What does he make? Beautiful furniture that'll still be here long after we're all gone.
In a city full of artists, furniture designer Nick Tretiak is a different breed of maker: the classically trained craftsman.
"I'm probably going to get in trouble for this, but I think Portland sometimes relies on being cheeky too much," Tretiak says of the local furniture-making scene. "So, nationally, it doesn't really get taken seriously."
Working in a tradition that runs through Shaker furniture, Scandinavian design, and the American Craft Movement, Tretiak uses domestic hardwoods to make furniture capable of lasting decades—or even centuries. Some of the trees he uses are harvested locally, most of them from arborist tree removals or storm falls.
Growing up in a family of makers—his father built the home Tretiak grew up in—Tretiak studied product design in college, but the desk-bound life didn't agree with him. While apprenticing under a traditional furniture maker, he picked up many of the techniques that inform his current work: old-school skills like mortise and tenon joinery, dovetail drawer construction, caning and using natural animal hide glue, which allows furniture to be repaired throughout its life. He even designs and makes his own brass hardware.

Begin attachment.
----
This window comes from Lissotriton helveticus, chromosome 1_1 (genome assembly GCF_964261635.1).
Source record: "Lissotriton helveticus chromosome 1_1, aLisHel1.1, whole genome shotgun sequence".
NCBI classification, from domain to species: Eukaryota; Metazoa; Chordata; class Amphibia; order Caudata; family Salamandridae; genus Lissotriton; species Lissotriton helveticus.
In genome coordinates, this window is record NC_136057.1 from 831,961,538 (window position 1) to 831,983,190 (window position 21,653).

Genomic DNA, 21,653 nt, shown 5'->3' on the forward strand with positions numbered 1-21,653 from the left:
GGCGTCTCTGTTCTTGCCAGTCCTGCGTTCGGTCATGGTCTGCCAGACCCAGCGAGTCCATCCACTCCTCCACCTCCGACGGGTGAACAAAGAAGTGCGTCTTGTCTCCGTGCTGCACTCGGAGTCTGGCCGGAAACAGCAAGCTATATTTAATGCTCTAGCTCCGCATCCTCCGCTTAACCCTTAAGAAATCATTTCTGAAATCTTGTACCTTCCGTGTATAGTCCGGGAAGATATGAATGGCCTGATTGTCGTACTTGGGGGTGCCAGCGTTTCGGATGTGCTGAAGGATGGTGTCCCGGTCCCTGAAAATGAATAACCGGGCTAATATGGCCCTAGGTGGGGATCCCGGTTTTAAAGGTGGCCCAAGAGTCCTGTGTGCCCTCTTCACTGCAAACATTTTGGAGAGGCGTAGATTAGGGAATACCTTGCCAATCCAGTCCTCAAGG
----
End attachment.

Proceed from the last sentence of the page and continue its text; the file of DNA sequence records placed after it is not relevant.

It's a process that produces heirloom-quality furniture like the Union Table, a deceptively complex side table with a heavily figured walnut top and slender brass legs—a precise balance achieved without using robot cutting equipment.
"I try to make both the construction and the design durable," he says modestly. "Making it easy to use is key."
FIND IT: tretiakworks.com